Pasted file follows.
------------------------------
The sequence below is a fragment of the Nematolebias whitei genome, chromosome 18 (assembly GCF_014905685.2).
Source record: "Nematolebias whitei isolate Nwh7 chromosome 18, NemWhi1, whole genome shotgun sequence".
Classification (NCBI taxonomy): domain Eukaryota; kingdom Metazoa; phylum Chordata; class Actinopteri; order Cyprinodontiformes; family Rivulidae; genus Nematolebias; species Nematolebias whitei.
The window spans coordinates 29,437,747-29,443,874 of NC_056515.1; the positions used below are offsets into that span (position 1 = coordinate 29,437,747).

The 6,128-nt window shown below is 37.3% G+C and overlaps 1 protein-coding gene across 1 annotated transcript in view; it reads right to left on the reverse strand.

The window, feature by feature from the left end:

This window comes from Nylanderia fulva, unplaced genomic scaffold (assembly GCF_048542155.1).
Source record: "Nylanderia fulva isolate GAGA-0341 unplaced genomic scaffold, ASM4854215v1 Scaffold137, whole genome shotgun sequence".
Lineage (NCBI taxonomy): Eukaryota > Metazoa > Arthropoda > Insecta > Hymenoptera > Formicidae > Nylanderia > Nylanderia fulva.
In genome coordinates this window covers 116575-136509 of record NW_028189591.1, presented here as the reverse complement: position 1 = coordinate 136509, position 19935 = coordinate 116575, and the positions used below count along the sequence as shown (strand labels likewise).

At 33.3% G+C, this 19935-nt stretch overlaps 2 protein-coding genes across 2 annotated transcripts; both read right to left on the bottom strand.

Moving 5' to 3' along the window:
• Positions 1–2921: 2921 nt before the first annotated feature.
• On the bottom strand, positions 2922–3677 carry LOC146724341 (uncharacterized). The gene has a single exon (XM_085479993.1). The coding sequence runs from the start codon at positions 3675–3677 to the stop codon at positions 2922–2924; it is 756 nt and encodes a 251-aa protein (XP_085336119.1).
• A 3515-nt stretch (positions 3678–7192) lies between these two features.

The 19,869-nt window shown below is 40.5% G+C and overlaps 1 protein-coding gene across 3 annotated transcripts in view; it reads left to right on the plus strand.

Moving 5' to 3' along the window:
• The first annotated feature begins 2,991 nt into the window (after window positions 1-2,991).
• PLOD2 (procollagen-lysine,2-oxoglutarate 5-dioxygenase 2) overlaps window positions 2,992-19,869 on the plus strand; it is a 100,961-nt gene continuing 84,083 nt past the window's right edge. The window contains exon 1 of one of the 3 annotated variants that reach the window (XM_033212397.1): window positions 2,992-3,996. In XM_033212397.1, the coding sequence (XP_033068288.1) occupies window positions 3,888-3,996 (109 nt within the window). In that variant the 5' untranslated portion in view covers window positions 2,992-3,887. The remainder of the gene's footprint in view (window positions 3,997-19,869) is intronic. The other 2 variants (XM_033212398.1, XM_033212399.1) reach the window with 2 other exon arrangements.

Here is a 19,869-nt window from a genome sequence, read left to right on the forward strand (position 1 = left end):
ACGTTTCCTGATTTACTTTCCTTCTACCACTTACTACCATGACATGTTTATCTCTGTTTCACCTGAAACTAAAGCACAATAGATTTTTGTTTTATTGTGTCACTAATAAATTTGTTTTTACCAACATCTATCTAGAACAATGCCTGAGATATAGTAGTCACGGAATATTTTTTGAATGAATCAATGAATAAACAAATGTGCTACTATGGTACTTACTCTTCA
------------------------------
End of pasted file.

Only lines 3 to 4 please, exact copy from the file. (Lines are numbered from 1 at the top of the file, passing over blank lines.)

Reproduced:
Classification (NCBI taxonomy): domain Eukaryota; kingdom Metazoa; phylum Chordata; class Actinopteri; order Cyprinodontiformes; family Rivulidae; genus Nematolebias; species Nematolebias whitei.
The window spans coordinates 29,437,747-29,443,874 of NC_056515.1; the positions used below are offsets into that span (position 1 = coordinate 29,437,747).